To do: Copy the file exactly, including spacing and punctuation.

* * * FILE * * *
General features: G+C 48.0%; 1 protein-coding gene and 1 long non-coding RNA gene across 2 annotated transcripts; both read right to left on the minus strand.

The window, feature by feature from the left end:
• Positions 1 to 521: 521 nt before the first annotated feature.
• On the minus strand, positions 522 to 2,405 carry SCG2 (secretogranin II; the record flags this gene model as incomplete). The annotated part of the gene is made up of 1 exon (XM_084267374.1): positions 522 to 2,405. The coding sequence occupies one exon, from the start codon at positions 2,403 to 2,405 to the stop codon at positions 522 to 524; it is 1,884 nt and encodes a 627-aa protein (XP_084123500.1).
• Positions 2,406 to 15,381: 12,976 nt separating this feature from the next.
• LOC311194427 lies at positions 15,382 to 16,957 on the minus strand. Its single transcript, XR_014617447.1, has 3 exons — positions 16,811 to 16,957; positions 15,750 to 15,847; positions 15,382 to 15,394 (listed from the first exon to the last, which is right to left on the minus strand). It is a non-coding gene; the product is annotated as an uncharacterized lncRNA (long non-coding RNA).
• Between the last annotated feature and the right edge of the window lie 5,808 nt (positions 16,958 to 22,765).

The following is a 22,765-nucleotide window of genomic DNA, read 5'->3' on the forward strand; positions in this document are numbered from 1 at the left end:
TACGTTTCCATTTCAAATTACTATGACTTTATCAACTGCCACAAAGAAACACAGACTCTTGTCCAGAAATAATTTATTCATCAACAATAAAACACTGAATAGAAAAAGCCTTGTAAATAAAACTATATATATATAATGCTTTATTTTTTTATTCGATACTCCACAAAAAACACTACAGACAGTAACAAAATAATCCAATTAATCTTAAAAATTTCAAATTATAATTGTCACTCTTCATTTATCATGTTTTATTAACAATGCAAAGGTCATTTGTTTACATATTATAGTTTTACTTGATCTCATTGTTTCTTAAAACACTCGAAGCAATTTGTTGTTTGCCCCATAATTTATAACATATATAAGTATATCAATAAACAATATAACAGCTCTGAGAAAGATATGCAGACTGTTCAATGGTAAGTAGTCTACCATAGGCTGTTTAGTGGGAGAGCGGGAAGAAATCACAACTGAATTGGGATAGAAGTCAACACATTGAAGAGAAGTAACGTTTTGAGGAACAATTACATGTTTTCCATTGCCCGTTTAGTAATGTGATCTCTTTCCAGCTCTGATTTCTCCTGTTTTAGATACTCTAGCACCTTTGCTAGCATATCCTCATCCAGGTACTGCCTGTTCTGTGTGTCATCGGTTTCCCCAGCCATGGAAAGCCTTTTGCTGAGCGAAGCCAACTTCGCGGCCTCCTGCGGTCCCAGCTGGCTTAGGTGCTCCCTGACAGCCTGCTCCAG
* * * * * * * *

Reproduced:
General features: G+C 48.0%; 1 protein-coding gene and 1 long non-coding RNA gene across 2 annotated transcripts; both read right to left on the minus strand.

The window, feature by feature from the left end:
• Positions 1 to 521: 521 nt before the first annotated feature.
• On the minus strand, positions 522 to 2,405 carry SCG2 (secretogranin II; the record flags this gene model as incomplete). The annotated part of the gene is made up of 1 exon (XM_084267374.1): positions 522 to 2,405. The coding sequence occupies one exon, from the start codon at positions 2,403 to 2,405 to the stop codon at positions 522 to 524; it is 1,884 nt and encodes a 627-aa protein (XP_084123500.1).
• Positions 2,406 to 15,381: 12,976 nt separating this feature from the next.
• LOC311194427 lies at positions 15,382 to 16,957 on the minus strand. Its single transcript, XR_014617447.1, has 3 exons — positions 16,811 to 16,957; positions 15,750 to 15,847; positions 15,382 to 15,394 (listed from the first exon to the last, which is right to left on the minus strand). It is a non-coding gene; the product is annotated as an uncharacterized lncRNA (long non-coding RNA).
• Between the last annotated feature and the right edge of the window lie 5,808 nt (positions 16,958 to 22,765).

The following is a 22,765-nucleotide window of genomic DNA, read 5'->3' on the forward strand; positions in this document are numbered from 1 at the left end:
TACGTTTCCATTTCAAATTACTATGACTTTATCAACTGCCACAAAGAAACACAGACTCTTGTCCAGAAATAATTTATTCATCAACAATAAAACACTGAATAGAAAAAGCCTTGTAAATAAAACTATATATATATAATGCTTTATTTTTTTATTCGATACTCCACAAAAAACACTACAGACAGTAACAAAATAATCCAATTAATCTTAAAAATTTCAAATTATAATTGTCACTCTTCATTTATCATGTTTTATTAACAATGCAAAGGTCATTTGTTTACATATTATAGTTTTACTTGATCTCATTGTTTCTTAAAACACTCGAAGCAATTTGTTGTTTGCCCCATAATTTATAACATATATAAGTATATCAATAAACAATATAACAGCTCTGAGAAAGATATGCAGACTGTTCAATGGTAAGTAGTCTACCATAGGCTGTTTAGTGGGAGAGCGGGAAGAAATCACAACTGAATTGGGATAGAAGTCAACACATTGAAGAGAAGTAACGTTTTGAGGAACAATTACATGTTTTCCATTGCCCGTTTAGTAATGTGATCTCTTTCCAGCTCTGATTTCTCCTGTTTTAGATACTCTAGCACCTTTGCTAGCATATCCTCATCCAGGTACTGCCTGTTCTGTGTGTCATCGGTTTCCCCAGCCATGGAAAGCCTTTTGCTGAGCGAAGCCAACTTCGCGGCCTCCTGCGGTCCCAGCTGGCTTAGGTGCTCCCTGACAGCCTGCTCCAG